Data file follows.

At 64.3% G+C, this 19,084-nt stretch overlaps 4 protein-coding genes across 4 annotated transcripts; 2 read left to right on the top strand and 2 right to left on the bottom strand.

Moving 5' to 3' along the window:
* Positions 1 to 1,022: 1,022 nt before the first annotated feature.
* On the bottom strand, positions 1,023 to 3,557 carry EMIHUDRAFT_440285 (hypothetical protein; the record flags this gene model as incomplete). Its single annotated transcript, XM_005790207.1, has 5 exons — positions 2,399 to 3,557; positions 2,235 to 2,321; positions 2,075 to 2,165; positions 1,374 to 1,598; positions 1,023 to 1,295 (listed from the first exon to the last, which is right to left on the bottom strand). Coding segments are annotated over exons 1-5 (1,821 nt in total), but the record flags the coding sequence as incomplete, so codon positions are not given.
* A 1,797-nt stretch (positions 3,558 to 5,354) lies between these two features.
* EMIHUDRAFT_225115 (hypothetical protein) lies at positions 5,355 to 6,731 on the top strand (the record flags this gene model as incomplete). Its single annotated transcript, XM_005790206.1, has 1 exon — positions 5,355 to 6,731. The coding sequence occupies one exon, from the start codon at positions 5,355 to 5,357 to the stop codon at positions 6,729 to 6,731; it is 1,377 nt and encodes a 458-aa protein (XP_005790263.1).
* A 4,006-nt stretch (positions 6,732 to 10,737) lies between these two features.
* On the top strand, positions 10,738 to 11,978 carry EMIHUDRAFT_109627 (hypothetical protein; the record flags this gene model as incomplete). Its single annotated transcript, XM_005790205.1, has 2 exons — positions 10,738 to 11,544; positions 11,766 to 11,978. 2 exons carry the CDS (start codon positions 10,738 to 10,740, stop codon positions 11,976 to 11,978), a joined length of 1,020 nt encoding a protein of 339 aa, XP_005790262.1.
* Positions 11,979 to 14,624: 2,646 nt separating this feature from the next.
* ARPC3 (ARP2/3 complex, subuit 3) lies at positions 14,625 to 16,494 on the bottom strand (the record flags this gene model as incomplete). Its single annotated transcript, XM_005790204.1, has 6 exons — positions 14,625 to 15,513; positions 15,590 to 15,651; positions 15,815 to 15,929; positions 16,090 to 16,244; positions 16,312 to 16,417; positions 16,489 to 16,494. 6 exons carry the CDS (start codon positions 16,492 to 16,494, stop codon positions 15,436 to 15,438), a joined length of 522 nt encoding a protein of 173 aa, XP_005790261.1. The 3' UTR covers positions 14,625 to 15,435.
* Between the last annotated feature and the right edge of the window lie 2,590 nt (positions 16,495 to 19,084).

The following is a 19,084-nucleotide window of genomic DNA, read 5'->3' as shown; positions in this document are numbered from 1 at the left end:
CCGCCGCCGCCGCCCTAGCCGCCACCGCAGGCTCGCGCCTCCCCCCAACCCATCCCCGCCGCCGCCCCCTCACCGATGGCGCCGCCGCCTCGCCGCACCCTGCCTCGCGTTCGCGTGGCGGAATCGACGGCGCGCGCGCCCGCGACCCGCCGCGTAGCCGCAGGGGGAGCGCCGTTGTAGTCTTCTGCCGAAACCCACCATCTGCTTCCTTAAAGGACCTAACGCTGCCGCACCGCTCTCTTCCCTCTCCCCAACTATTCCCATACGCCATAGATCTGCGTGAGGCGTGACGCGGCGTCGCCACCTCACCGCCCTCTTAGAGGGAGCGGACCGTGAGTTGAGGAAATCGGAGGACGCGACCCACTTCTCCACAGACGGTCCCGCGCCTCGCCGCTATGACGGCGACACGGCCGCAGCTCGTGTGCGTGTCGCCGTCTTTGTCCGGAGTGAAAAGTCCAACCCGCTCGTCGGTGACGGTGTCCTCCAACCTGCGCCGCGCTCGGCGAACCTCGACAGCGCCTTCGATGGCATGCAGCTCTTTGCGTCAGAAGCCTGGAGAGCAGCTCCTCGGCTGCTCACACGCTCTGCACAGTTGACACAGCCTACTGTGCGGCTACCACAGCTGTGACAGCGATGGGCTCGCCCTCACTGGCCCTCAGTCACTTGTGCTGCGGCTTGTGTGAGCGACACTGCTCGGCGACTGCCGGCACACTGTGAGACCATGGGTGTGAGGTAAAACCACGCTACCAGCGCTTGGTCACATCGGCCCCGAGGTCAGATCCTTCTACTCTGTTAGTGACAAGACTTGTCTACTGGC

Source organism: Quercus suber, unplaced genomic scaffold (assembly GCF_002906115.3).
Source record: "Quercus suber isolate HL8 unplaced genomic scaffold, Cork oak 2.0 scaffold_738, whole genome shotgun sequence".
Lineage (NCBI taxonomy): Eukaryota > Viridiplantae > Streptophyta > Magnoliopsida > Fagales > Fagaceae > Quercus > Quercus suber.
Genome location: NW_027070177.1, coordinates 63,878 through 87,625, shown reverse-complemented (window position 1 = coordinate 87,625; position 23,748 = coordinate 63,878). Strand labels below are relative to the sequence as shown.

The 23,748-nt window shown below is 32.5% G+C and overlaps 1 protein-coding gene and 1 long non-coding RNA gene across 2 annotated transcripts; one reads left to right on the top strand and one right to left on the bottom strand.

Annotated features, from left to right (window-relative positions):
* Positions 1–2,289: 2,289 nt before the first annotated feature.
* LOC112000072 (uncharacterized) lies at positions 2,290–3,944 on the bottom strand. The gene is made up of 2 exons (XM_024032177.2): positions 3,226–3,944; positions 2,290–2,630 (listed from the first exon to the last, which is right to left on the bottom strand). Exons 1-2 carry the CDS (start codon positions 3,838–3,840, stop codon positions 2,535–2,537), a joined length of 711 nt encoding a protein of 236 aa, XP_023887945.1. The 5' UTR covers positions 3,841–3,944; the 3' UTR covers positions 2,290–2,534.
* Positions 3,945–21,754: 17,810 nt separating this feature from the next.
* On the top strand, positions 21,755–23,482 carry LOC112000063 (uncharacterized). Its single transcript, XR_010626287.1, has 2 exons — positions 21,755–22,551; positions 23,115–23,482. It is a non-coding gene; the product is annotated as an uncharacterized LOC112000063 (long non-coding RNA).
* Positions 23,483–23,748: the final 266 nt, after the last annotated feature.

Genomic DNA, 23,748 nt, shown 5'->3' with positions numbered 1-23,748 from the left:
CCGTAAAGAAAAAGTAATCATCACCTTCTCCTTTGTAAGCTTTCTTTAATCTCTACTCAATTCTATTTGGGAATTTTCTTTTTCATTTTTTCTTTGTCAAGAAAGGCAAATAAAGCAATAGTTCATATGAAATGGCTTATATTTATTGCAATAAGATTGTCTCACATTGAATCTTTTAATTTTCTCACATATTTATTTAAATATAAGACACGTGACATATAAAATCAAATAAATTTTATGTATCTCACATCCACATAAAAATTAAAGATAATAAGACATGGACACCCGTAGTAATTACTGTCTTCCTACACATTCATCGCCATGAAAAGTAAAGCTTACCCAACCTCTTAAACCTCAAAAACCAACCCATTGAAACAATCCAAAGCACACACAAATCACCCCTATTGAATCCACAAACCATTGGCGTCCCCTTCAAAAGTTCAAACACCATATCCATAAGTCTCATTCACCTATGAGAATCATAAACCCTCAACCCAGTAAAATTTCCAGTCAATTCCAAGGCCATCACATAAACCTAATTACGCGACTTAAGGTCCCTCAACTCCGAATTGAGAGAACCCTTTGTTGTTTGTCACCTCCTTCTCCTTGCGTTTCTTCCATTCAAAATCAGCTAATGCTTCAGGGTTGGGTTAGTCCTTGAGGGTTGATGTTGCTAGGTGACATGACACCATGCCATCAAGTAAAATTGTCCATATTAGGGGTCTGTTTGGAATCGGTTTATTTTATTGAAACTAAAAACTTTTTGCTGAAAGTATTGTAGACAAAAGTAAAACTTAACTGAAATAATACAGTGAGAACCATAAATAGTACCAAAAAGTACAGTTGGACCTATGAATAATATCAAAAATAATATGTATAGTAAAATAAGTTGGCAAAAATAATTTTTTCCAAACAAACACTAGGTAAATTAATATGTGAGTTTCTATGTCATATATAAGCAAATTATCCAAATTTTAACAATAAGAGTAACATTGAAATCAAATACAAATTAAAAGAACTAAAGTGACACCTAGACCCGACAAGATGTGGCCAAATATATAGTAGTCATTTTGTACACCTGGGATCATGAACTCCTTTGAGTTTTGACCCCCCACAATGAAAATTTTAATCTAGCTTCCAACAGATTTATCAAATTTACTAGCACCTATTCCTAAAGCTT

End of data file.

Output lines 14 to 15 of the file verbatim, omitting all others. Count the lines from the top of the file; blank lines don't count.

Source organism: Quercus suber, unplaced genomic scaffold (assembly GCF_002906115.3).
Source record: "Quercus suber isolate HL8 unplaced genomic scaffold, Cork oak 2.0 scaffold_738, whole genome shotgun sequence".